As we approach the new year, therapist.com will explore the future of digital mental health. What’s next for therapy, now that tech has truly entered the room? We’re curious if the technologies adopted by practitioners in recent years—including virtual reality, artificial intelligence, and teletherapy—are fulfilling their promise to increase access to mental health care. Just as important: How effective are these tools for therapy patients? We’ll also consider the underlying ethical challenges that come along with our new digital landscape.
First off, a technology that’s been around for a while but keeps evolving in compelling ways: virtual reality.
How virtual reality works in a therapeutic setting
Starting in the late 20th century, psychologists began to use VR headsets to create exposure environments for patients in the comfort and safety of a therapeutic space.1 Here’s how it works.
In an office setting, your clinician will likely provide a VR headset, which can run anywhere from a few hundred to a few thousand dollars. McMahon notes that during the pandemic, many companies pivoted their products to let therapists offer VRET via teletherapy. In that scenario, your therapist connects either to your VR headset or to an app on your smartphone. To use the app for treatment, you’ll just need a headset that’s compatible with your phone—a more affordable option that usually runs under $50.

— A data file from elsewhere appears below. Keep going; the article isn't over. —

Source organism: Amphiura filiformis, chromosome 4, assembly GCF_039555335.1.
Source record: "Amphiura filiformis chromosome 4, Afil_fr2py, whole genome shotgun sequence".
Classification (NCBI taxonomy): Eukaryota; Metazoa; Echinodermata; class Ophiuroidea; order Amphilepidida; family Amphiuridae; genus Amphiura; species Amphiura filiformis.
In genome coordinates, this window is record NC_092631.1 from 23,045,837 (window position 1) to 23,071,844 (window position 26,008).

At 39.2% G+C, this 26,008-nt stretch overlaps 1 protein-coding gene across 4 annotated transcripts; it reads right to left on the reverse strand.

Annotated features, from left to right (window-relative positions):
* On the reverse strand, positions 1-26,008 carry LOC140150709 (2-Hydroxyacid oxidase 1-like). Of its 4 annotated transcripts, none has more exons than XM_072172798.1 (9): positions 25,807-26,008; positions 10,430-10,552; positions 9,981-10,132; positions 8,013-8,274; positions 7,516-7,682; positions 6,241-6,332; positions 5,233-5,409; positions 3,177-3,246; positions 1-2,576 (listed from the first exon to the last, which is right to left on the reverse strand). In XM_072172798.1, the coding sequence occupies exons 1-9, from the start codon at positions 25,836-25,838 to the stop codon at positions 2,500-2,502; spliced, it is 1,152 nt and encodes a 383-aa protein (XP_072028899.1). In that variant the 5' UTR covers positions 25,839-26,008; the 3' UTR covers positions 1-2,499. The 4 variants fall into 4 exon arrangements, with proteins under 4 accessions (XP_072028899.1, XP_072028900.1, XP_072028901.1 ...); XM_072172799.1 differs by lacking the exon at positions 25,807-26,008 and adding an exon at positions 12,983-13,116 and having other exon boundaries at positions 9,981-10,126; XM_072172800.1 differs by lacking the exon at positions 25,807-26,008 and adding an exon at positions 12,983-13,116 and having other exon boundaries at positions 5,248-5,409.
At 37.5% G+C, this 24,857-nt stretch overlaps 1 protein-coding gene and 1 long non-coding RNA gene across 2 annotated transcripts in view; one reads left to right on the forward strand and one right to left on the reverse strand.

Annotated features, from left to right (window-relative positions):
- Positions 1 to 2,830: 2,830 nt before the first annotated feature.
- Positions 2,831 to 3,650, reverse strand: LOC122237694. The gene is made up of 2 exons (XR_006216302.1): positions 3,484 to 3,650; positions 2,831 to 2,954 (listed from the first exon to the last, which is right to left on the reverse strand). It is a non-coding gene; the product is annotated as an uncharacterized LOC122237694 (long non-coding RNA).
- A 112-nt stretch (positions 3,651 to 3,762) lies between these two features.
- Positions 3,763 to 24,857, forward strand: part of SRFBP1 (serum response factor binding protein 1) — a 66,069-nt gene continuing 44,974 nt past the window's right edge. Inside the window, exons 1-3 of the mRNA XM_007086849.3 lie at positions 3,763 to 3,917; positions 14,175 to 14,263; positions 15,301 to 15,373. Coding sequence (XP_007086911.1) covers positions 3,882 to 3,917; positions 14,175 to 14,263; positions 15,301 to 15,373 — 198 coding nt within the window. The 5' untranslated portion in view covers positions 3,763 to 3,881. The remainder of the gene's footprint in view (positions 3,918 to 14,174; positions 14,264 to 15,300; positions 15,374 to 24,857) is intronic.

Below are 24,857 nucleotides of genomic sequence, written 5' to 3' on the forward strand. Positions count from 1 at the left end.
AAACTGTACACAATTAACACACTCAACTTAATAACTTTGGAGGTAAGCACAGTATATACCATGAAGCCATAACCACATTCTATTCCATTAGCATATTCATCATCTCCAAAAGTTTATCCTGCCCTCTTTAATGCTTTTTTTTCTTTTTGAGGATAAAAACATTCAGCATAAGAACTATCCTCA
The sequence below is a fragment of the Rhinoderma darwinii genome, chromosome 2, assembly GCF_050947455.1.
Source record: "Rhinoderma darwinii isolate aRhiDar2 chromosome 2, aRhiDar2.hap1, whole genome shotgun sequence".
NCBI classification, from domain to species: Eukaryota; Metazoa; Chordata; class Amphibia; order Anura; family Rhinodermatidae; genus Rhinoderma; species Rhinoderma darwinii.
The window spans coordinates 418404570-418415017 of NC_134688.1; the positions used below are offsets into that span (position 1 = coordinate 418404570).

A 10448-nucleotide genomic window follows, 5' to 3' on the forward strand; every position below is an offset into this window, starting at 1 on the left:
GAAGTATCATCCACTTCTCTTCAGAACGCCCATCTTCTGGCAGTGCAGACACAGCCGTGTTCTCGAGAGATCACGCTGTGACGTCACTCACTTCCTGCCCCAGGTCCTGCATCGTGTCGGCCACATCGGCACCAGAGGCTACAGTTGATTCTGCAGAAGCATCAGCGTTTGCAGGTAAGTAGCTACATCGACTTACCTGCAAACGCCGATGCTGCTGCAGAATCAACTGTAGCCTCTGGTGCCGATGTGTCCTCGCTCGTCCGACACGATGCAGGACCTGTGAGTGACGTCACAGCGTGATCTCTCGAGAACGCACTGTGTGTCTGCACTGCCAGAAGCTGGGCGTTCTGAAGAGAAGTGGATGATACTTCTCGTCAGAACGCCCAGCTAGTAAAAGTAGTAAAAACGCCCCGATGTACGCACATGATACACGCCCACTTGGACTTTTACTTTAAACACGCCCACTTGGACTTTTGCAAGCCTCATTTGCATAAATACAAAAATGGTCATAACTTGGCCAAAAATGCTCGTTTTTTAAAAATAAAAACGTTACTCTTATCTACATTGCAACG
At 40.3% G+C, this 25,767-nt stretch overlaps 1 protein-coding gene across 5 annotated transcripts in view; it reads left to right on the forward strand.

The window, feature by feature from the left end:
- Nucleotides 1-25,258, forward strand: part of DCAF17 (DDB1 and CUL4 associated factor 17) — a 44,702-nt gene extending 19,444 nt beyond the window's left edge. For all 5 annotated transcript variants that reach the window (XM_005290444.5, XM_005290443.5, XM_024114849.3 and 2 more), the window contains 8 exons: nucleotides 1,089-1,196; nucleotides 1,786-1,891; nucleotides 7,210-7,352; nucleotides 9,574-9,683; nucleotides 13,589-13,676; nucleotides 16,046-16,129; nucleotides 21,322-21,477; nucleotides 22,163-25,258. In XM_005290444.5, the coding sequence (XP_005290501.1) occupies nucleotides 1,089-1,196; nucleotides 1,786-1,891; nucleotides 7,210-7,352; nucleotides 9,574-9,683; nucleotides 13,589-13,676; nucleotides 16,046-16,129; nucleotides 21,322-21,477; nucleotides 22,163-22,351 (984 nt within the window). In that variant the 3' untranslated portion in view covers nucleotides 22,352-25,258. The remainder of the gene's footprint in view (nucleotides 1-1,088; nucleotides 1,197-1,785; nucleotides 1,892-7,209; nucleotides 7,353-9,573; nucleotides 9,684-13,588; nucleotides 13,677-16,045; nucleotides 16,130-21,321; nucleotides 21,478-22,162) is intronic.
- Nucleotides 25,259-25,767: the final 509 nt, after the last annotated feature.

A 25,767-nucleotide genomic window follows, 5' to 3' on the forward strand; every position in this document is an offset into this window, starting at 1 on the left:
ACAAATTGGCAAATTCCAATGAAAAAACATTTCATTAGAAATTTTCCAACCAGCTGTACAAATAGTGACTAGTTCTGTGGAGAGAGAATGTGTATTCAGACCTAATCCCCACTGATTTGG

Once you’ve put on your headset and adjusted to your virtual environment, McMahon says, “I log in to a website to control what displays in the VR, just as if we were using a headset in my office.” Then she begins talking you through a scenario designed for your diagnosis.
If you have a specific phobia or fear, your therapist will gradually increase your exposure to that stimulus. For example, if you suffer from social anxiety, your VR experience may involve walking through larger and larger gatherings.
Why VR works so well in exposure therapy